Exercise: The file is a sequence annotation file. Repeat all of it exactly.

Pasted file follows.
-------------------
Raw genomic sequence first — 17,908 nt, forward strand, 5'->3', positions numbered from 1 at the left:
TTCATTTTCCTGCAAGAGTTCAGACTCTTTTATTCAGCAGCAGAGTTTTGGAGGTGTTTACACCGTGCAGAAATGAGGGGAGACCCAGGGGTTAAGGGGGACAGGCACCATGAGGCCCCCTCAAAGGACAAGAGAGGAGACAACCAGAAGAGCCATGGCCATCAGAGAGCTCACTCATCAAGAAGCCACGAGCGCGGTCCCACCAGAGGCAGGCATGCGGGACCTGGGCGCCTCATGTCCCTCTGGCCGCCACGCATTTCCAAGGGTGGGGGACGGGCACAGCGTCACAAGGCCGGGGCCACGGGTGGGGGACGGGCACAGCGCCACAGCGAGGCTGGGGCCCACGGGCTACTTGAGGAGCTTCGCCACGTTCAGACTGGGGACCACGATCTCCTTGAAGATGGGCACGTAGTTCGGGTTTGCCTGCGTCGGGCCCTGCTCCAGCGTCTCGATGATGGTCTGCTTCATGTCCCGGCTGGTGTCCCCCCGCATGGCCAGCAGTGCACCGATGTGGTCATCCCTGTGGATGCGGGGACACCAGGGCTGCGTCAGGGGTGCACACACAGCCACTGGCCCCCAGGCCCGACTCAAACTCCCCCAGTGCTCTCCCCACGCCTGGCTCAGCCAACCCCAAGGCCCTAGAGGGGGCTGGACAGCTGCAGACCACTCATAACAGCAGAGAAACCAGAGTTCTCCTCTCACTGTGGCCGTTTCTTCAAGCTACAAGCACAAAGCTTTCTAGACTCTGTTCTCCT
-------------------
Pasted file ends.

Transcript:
Raw genomic sequence first — 17,908 nt, forward strand, 5'->3', positions numbered from 1 at the left:
TTCATTTTCCTGCAAGAGTTCAGACTCTTTTATTCAGCAGCAGAGTTTTGGAGGTGTTTACACCGTGCAGAAATGAGGGGAGACCCAGGGGTTAAGGGGGACAGGCACCATGAGGCCCCCTCAAAGGACAAGAGAGGAGACAACCAGAAGAGCCATGGCCATCAGAGAGCTCACTCATCAAGAAGCCACGAGCGCGGTCCCACCAGAGGCAGGCATGCGGGACCTGGGCGCCTCATGTCCCTCTGGCCGCCACGCATTTCCAAGGGTGGGGGACGGGCACAGCGTCACAAGGCCGGGGCCACGGGTGGGGGACGGGCACAGCGCCACAGCGAGGCTGGGGCCCACGGGCTACTTGAGGAGCTTCGCCACGTTCAGACTGGGGACCACGATCTCCTTGAAGATGGGCACGTAGTTCGGGTTTGCCTGCGTCGGGCCCTGCTCCAGCGTCTCGATGATGGTCTGCTTCATGTCCCGGCTGGTGTCCCCCCGCATGGCCAGCAGTGCACCGATGTGGTCATCCCTGTGGATGCGGGGACACCAGGGCTGCGTCAGGGGTGCACACACAGCCACTGGCCCCCAGGCCCGACTCAAACTCCCCCAGTGCTCTCCCCACGCCTGGCTCAGCCAACCCCAAGGCCCTAGAGGGGGCTGGACAGCTGCAGACCACTCATAACAGCAGAGAAACCAGAGTTCTCCTCTCACTGTGGCCGTTTCTTCAAGCTACAAGCACAAAGCTTTCTAGACTCTGTTCTCCT